For Barnes and Noble Nook owners, there is the original four volume edition FOR FREE!
Spiritual formation, becoming more like Jesus Christ in thought and deed, requires a renewed mind (Romans 12:2) that avoids worldliness (1 John 2:15-17) and pursues godliness (Matthew 5:1-18). Our sanctification through the Holy Spirit requires an ongoing dependency on God wherein we grow in the knowledge of God, how his Kingdom operates (Matthew 6:33), ourselves (James 1:25), and our place in the church (1 Corinthians 12-14) and broader culture (1 Chronicles 12:32).
To this end, here are some principles and recommendations in how to “take every thought captive to obey Christ” (2 Corinthians 10:3-5)
1. Remain faithful in the reading and study of the Holy Scriptures, which are God’s cognitive revelation of himself and the ways of salvation (2 Timothy 3:15-16). Acquire and use study aids such as one or more study Bibles. I recommend The Apologetics Study Bible, The Reformation Study Bible, The NET Bible, and The NIV Study Bible. Of course, there are many other tools such as commentaries and other helps. The excellent commentaries of John Calvin and Matthew Henry are available on line for no charge.
2. Discern your unique calling as a Christian. No one can do everything, so we must concentrate our energies where we are gifted and in accordance to God’s leading in our day. I highly recommend Os Guinness’s book on this vital topic, The Call. See also John Piper, Don’t Waste Your Life.
Read the rest: The Constructive Curmudgeon: Living a Thoughtful Life for Christ and His Kingdom.
Was Jesus God? The question is of extreme importance, since if Jesus really is God, He is worthy of worship and praise. We are going to examine several lines of evidence to determine the answer to the question of Jesus’ deity. The most extensive evidence is found in the Bible. However, there is extra-biblical evidence that confirms what the Bible says. This page represents a summary of the evidence, much of which can be found in more detail on specific pages of this website.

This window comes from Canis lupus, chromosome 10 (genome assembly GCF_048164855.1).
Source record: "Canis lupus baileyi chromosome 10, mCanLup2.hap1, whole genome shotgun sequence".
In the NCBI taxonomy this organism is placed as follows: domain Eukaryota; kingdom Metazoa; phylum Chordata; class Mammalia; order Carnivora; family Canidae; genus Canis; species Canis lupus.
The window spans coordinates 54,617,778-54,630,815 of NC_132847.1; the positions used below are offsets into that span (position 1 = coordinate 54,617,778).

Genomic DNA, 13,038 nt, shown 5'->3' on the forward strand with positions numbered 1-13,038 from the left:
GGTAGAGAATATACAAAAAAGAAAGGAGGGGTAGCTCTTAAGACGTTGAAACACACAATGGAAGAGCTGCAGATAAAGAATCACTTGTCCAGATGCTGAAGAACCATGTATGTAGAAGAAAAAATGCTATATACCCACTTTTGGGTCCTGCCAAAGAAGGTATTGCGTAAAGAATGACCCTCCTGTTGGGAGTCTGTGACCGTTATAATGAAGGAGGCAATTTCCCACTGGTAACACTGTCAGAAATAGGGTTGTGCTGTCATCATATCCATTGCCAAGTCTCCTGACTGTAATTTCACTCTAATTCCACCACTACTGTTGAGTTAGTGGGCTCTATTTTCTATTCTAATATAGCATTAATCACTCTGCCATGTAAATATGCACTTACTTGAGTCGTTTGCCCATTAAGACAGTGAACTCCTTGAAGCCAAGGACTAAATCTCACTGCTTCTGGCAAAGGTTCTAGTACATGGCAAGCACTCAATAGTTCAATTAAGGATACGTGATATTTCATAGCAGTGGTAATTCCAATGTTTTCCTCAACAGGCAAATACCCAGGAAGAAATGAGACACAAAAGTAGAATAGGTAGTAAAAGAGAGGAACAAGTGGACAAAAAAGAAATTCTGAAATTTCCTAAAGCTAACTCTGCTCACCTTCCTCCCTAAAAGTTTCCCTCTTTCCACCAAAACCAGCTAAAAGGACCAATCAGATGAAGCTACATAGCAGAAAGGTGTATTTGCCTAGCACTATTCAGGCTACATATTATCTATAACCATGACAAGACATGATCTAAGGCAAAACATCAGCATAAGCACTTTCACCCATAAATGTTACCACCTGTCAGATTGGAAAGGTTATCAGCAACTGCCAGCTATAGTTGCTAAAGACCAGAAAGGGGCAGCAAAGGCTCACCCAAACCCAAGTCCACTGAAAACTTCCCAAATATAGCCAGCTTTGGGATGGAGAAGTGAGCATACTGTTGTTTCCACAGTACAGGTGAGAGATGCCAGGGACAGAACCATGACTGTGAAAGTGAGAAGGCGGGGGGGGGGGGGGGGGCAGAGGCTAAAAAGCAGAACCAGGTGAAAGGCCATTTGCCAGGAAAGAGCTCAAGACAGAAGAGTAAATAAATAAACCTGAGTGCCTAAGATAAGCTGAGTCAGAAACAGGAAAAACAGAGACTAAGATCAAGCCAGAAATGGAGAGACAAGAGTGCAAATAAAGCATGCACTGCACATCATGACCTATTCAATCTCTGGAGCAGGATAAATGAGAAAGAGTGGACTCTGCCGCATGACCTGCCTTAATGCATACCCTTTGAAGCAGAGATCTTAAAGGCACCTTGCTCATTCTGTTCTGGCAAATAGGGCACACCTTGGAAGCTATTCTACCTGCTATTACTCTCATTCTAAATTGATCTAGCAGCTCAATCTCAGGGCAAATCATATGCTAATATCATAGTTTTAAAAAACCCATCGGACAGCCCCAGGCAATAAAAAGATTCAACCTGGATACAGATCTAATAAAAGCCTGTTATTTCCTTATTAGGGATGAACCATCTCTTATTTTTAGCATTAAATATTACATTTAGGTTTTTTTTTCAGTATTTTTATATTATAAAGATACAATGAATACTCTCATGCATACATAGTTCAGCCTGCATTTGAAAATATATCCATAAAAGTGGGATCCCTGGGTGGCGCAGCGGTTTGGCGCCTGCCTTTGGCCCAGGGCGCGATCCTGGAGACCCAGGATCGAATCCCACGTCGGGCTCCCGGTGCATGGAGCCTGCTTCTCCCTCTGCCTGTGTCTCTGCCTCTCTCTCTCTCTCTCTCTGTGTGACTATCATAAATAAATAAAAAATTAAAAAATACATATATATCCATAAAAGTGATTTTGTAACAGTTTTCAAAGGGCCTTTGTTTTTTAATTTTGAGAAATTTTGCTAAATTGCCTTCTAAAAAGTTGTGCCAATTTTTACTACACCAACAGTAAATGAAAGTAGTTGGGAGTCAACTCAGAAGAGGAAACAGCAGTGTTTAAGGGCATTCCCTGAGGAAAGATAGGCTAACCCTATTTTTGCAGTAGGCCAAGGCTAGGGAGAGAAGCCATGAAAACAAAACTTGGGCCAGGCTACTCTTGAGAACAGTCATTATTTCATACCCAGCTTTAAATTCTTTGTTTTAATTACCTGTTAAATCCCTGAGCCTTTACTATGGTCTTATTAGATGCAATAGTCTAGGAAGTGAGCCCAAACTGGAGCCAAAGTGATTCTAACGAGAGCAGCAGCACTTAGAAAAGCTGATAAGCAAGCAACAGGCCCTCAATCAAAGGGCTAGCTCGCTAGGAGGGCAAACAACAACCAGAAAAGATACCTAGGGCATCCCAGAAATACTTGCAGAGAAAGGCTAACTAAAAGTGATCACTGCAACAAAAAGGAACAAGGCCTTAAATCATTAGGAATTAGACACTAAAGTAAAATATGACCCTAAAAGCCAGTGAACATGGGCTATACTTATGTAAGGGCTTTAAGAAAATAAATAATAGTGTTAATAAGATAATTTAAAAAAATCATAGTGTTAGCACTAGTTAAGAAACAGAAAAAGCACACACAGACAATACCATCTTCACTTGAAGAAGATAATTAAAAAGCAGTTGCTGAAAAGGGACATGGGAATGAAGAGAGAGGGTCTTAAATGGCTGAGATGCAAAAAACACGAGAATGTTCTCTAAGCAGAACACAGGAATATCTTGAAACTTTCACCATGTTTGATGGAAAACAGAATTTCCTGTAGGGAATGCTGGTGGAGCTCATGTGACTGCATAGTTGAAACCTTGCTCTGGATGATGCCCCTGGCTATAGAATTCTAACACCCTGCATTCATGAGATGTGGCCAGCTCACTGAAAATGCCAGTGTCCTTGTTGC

The Bible is a collection of writings authored by 40 men over a period of 1,500 years. The writings are roughly separated into the Old Testament (written before the birth of Jesus) and the New Testament (written by the disciples of Jesus after his death in 33 A.D.). The writings of both Testaments are centered around a person called “Messiah” (which means “anointed by God”). The Old Testament says the Messiah would come as the Savior of the world. The New Testament says the Messiah came in the person of Jesus of Nazareth.
Both the Old and New Testaments claim that the Messiah would be both man and God – the God-Man – who would save us from our sins. So, if Jesus really were the Messiah, we would expect Him to be God in human form. Our first task is to determine if Jesus was the Messiah.
Read the rest at GodandScience.org.
I have added sections for the Creeds and Confessions of the Church. I have limited the Creeds to those agreed upon by the Reformed, Catholic and Orthodox churches. I have added the three most influential Reformed Confessions, Belgic Confession, Westminster Confession of Faith, and The Baptist Confession of Faith (1689).
False teachers are with us and always have been. Being aware of the existence and presence of false teachers is something the disciple should always be aware of. Test your teachers. Test even those you trust. Test even those whom you have trusted in the past. Scripture is the standard, not what you already or want to believe.
“There were also false prophets among the people,
just as there will be false teachers among you.” (2 Peter 2:1)
There are no “ifs, ands, or buts” in Peter’s words. It’s a clear and definite statement. There were false prophets among the people (of Israel in the Old Testament). That’s a matter of history.
False prophets were a constant problem in the Old Testament, and those who falsely claimed to be prophets of God were to be stoned. The people rarely had the will to deal with them, so they multiplied, causing disaster to the spiritual life of God’s people. Continue reading
Knowing that we are lying to ourselves is the best first step in not undermining our own Christian walk.
LIE: This is such a minor, insignificant sin! It’s not really a big deal in God’s eyes.
TRUTH: Every sin is a horribly offensive to God. Sin is the sum of all evils, the opposite of all that is good, holy, and beautiful. Even the smallest of my sins required the death of the Son of God. There is no such thing as a minor sin. Every sin is cosmic treason.
LIE: I’ll give into sin this one time, then I’ll be done with it. I just need to get it out of my system. Continue reading